John Lovell insists on a "minus-one" magazine load when operating his AR-15, a slightly controversial practice that he says helps strengthen his tactical reloads. While some shooters might call this wholly unnecessary, John says leaving one round out ensures more reliability in how your magazine performs during a tactical reload.
I (John Lovell) admit that I love my AR-15 and I love tactical reloads. That's why, when I'm loading my 30-round AR magazines, I leave them one round short. Placing 29 rounds in a 30-round magazine seems ridiculous to some, but after years of shooting I hold my belief firmly about this. It all has to do with my gun's performance during a tactical reload.
What is a Tactical Reload?
During a tactical scenario such as a firefight, a tactical reload means the bolt is closed, the magazine is empty, and it's time to exchange it for a fully-charged magazine. I'm not pulling the bolt back. I'm just taking one magazine out and placing another one in.
Sometimes in the process of changing out magazines, an operator places the new magazine but it doesn't seat properly, so instead of getting back in the fight he's watching his magazine fall to the floor. Of course this can happen for a variety of reasons, but one common cause of this magazine mishap is the crowding caused by that 30th bullet.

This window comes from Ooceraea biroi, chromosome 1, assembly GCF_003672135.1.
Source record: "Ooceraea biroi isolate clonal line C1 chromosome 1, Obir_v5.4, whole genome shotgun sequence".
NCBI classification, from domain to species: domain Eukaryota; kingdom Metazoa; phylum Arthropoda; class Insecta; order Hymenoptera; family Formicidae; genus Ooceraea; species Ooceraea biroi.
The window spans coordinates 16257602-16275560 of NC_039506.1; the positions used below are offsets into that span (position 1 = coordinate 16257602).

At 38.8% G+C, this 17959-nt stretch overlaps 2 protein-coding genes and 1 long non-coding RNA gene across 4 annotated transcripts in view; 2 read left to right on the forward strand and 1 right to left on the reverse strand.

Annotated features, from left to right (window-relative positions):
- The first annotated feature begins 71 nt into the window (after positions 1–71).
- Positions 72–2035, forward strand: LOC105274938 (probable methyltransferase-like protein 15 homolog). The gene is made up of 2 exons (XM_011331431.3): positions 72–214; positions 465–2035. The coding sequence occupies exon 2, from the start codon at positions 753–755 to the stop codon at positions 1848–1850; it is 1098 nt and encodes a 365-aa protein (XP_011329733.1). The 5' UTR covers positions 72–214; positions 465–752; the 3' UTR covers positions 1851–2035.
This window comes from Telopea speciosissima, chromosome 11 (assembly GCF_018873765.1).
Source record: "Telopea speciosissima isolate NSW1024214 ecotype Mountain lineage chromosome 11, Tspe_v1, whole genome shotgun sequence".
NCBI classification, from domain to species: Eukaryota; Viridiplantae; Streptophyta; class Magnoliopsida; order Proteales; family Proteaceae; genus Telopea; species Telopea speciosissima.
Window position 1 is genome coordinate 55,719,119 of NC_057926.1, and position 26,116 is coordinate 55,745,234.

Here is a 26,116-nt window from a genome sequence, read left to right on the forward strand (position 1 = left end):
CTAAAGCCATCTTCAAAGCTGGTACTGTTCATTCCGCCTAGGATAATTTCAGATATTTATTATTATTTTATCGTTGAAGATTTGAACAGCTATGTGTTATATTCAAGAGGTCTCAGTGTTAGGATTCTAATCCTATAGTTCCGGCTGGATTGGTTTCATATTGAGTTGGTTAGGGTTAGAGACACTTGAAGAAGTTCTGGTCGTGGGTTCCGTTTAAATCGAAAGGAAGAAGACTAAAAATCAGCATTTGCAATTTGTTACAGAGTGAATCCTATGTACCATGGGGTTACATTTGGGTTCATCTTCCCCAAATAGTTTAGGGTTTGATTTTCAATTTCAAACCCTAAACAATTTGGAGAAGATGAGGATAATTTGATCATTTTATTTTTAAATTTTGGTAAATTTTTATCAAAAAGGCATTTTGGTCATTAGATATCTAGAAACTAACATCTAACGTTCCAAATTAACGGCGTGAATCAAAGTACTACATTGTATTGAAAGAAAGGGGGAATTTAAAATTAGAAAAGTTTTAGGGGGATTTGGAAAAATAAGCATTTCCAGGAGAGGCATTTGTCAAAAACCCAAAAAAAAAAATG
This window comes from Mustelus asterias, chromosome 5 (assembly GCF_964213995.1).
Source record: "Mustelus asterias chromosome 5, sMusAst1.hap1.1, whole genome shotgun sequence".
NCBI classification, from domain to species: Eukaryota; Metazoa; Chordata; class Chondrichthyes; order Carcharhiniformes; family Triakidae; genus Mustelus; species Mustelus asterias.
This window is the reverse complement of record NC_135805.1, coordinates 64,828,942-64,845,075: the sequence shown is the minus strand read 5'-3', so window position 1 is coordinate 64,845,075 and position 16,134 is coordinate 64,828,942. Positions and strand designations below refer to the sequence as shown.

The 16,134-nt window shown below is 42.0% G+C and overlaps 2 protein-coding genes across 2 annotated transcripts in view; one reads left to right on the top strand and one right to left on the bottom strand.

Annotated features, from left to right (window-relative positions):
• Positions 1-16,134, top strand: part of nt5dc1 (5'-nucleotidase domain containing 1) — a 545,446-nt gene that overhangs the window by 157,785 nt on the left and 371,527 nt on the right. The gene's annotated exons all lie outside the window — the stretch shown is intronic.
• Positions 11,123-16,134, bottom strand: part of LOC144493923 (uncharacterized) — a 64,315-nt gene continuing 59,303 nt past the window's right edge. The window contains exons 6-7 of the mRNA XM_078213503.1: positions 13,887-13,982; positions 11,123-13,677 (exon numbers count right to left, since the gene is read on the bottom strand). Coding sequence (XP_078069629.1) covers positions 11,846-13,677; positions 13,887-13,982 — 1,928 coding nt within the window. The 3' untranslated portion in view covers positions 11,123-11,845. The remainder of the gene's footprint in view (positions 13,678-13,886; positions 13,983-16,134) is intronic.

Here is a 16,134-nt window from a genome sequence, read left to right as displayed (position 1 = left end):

It doesn't happen every time, but it does happen sometimes and I see no reason to avoid this embarrassing and, potentially, compromising problem. Thus, the 29-round magazine load. With this minus-one practice, you give everything in the housing and chamber enough space and spring to get the first round ready to go.
The 29-Round Magazine
That's why for me, a 30-round AR magazine should only be given 29 rounds. You don't have to agree, of course, but here's my question–if you've emptied 29 rounds and no one's dead yet, do you really think that 30th round is worth risking a magazine malfunction?
I've got five combat tours under my belt, and out of all the dudes I know who have been in gnarly gun fights from SWAT teams, federal agencies or military, I really can't think of anyone who needed to do an emergency reload because they shot through all their rounds without planning for it.
Tactical reloads are the professional practice of knowing how many rounds you've expended and planning for your next magazine exchange. When this planned and measured reload happens, the bolt is in and the gun is ready to keep shooting.
The space and springiness in the magazine afforded by the absence of that 30th round means the gun won't even know you were out of bullets. So you're doing your tactical reload. You're pulling back from the fight, scanning, and exchanging your magazine. You forcefully push the new mag in, stow the empty, give two hard taps to the new one to be sure it's seated, and you're back in the fight.
With 29 in a 30, your magazine gets seated every single time. Now, if you are a 30-round commando and this all just ticks you off, feel free to disagree!
For more on tactical reloads and this ongoing 29-round controversy with guys like Paul Perkerson, WATCH THIS: John's WRONG | Full 30 is the WAY for AR Mags!. Case in Point: Paul's 30-round magazine, in this video, did not seat properly. I'm vindicated.
Train hard. Train Smart. Don't Screw Up Your Tactical Reloads with a 30th Round.